Simone Dinnerstein & Tif Merritt
Tift Merritt was born in Houston, Texas, but was transplanted in North Carolina where she was raised and completed her formal education in creative writing. From background checks, her father appears to be the major influence on her music, but that would be a bit simplistic. With nine albums to her credit the influences covered are diverse and wide. Merritt seems to have absorbed the best of folk, rock and country and somehow found her own voice within all that data. She is a player working on piano, keys, guitar, harmonica and her distinctive vocal style.
Simone Dinnerstein is New York based, Julliard trained pianist with a deep classical background, making her mark in that world with her release of Bach’s Goldberg Variations. She has three other classical releases to her credit and from a bit of background research and from listening it is easy to see why she made such a huge impression in that community of players and listeners.
From research material both artists are very much into collaboration, which in my world means listening to and honoring the tune at hand. They met in 2008 and have been working on honing a new sound for both of the palettes. Merritt has the Americana approach with her influences while Dinnerstein brings a sophistication and a beautifully played instrument to their collective table.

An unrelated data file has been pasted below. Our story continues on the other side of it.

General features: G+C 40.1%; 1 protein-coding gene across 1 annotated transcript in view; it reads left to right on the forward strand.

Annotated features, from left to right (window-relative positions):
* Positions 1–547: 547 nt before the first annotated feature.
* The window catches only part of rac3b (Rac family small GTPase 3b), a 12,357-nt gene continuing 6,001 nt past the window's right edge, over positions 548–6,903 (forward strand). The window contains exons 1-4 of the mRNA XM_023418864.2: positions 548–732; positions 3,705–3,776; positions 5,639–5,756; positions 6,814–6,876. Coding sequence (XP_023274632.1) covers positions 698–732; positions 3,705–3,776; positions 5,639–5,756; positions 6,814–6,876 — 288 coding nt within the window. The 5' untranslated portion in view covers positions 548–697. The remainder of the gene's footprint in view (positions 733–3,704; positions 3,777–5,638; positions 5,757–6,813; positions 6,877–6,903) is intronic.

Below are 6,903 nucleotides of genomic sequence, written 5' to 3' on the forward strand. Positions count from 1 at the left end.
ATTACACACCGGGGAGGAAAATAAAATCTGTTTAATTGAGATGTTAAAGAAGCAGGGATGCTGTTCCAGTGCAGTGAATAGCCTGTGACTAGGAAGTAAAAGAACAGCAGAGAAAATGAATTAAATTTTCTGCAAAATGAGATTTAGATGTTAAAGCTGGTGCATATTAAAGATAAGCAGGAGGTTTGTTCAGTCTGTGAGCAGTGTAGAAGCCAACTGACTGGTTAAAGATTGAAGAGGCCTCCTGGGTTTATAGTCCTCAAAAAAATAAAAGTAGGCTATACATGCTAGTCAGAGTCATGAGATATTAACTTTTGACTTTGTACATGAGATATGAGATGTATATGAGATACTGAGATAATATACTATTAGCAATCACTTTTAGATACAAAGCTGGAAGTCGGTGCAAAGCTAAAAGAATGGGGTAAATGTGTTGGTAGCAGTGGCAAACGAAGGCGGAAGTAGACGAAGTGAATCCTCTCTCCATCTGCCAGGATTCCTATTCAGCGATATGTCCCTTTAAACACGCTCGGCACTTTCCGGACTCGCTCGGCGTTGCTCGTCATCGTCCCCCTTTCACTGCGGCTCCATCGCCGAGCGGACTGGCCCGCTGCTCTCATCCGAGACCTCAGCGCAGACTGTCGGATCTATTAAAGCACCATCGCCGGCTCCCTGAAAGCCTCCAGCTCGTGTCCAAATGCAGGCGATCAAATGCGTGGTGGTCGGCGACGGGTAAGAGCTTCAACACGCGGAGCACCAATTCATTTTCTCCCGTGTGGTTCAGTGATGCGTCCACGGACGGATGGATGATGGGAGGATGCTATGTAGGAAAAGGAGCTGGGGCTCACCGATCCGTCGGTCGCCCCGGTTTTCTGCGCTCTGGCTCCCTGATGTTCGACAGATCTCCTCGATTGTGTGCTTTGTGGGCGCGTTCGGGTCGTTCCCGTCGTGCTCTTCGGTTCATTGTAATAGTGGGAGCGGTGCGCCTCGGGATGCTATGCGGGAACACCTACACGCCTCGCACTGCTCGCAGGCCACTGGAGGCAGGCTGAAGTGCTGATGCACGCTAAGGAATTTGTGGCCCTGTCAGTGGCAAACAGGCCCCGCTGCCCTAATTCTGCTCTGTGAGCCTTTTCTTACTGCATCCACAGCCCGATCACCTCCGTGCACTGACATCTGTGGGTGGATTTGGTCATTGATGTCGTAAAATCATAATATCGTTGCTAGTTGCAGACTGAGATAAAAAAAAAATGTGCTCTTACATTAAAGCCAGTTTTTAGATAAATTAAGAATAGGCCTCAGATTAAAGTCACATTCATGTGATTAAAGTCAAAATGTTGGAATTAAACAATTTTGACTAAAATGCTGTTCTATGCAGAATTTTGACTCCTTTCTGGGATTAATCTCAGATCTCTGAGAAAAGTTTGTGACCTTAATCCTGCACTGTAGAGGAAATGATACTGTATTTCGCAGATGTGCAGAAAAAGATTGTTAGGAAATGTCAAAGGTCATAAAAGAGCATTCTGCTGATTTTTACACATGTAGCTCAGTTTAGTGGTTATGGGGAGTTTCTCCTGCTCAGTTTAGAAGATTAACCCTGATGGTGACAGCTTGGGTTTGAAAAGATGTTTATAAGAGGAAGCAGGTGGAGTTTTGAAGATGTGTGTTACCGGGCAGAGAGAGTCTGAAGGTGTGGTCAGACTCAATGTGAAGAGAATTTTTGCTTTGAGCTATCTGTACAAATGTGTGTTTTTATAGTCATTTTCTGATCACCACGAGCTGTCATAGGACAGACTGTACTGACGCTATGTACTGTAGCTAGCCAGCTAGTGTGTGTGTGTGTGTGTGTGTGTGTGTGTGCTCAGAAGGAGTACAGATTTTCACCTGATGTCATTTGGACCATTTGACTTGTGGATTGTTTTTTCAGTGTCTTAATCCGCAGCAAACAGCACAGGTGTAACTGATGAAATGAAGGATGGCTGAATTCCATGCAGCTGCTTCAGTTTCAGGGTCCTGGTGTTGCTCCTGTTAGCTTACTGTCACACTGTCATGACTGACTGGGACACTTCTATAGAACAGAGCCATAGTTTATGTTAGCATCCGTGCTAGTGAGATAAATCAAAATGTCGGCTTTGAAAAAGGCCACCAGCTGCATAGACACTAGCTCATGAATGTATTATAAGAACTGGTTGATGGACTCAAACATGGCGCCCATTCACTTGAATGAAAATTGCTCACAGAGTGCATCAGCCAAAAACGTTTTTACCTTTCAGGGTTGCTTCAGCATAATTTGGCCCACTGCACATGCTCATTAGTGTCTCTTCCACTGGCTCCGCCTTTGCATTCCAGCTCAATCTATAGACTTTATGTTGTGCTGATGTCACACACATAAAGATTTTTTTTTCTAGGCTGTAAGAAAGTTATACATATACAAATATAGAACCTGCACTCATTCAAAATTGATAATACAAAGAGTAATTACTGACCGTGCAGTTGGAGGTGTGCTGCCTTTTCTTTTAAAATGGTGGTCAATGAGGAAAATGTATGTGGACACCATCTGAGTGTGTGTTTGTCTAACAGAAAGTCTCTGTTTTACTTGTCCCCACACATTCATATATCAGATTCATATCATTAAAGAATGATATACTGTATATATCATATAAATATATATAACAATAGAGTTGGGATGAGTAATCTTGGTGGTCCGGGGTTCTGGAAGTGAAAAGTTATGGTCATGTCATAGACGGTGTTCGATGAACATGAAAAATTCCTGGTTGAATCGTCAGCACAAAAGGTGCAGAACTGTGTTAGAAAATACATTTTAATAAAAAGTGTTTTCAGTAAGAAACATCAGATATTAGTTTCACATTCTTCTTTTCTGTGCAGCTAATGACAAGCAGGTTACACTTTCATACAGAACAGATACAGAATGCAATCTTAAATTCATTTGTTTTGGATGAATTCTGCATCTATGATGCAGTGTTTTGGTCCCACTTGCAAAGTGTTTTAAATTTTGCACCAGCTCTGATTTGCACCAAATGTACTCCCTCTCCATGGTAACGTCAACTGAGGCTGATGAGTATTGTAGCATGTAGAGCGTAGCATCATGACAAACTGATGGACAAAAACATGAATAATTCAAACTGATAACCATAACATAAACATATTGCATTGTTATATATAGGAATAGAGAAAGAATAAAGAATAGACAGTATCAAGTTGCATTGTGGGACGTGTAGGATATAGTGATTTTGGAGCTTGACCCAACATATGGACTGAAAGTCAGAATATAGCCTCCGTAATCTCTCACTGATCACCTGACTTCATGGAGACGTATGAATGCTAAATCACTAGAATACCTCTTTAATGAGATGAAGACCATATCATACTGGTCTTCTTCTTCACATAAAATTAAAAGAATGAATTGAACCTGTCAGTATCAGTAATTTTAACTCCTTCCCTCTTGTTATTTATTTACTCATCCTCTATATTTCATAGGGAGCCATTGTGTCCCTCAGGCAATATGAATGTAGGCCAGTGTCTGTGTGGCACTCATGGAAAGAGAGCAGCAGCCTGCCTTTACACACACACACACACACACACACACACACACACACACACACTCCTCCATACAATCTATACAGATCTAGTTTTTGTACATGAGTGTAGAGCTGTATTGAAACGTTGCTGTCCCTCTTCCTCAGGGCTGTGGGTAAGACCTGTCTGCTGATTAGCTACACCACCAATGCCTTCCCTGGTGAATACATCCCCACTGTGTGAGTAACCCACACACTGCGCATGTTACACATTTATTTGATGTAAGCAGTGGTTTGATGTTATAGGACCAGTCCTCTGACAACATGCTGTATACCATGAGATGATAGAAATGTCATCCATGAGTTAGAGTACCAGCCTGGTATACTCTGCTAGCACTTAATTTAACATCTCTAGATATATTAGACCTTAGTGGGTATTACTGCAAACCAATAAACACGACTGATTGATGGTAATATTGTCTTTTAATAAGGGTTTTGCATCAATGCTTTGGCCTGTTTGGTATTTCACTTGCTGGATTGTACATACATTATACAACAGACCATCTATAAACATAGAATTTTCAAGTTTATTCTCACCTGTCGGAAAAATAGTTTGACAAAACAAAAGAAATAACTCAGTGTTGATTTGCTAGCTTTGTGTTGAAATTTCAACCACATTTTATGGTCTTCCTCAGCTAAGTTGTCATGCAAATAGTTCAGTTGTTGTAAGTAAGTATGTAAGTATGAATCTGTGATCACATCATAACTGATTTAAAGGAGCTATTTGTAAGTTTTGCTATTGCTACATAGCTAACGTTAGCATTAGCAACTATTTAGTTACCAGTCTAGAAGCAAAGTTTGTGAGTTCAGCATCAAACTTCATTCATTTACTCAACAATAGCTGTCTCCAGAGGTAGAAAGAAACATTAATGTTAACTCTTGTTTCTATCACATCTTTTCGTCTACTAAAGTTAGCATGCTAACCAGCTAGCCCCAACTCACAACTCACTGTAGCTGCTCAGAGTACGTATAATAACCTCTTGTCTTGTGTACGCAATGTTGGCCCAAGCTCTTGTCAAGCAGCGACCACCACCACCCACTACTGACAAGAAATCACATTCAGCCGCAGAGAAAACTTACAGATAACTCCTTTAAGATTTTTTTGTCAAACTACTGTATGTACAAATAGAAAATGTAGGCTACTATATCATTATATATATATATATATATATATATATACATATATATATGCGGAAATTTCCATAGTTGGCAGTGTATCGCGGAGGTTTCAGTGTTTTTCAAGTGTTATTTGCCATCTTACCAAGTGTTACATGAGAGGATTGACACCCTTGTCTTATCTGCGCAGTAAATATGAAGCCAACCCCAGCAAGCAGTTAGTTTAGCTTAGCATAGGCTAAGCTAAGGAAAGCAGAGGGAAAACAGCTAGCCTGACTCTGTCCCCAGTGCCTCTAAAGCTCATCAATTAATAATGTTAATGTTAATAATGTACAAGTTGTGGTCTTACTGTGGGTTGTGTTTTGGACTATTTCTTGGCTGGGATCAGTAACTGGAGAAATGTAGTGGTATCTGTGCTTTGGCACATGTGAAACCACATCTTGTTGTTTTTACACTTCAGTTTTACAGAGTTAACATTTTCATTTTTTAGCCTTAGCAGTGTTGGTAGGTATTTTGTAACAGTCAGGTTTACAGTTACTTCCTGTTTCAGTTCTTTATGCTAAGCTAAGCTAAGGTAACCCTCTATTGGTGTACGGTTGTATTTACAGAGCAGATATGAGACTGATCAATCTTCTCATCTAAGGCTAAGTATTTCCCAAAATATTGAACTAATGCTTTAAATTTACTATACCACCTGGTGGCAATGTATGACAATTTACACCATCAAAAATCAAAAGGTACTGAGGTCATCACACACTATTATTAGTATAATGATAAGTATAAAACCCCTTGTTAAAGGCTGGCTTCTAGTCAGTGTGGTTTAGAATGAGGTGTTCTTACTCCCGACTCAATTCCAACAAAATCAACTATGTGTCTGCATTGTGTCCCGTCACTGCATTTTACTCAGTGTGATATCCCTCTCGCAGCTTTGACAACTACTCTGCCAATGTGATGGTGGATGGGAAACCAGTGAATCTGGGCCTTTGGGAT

Six tracks fill this EP with a wide diversification of material. Two of the tunes are Merrits, “Still Not Home” & “Colors”. There is a traditional cover of “Wayfaring Stranger” as well as “Night” a Patty Griffin tune. Johnny Nash’s, “I Can See Clearly Now” is covered as well as Lady Day’s (Billy Holiday), “Don’t Explain”, which was arranged by the wonderful Nina Simone.
Merritt’s first track commences with a lone guitar riff as well as a stark, clear, distinct vocal clearly showcasing her roots in Americana. With the second track the duo sets in for the upcoming tracks. What I like in Tift’s vocals is a vulnerability that she is willing to share with her listening audience. Dinnerstein’s piano gently embellishes her approach and lyric. Simone listens and adds to, never distracting from the tenderness or the tale, which is a much underrated attribute in music these days. The inter play between the vocal, guitar and piano is a delicate balance that is glaring in the tender ballad of “Colors”. “Wayfaring Stranger” is again handled with care as it gently appears with Merritt’s vocal and guitar. This track appears to be a solo cut, if Dinnerstein is working on the track her pads are almost invisible. Griffin’s tune is the first to highlight the piano and vocal, which works beautifully. Patty Griffin must be proud of the representation and care given to her work.
Nash’s tune is lightly approached with guitar and vocal. As Dinnerstein enters with her piano the tune transforms from a pop anthem to a wonderfully balanced piece somewhere between folk and a tune played in a dimly lit club somewhere between the second or last tune of a set. I like the smoky feel it gains with the piano.
If these two artists continue to hone and listen to their hearts and risk with material like this cut, there could be a long career ahead for both artists with this vehicle.
[Christopher Brant Anderson]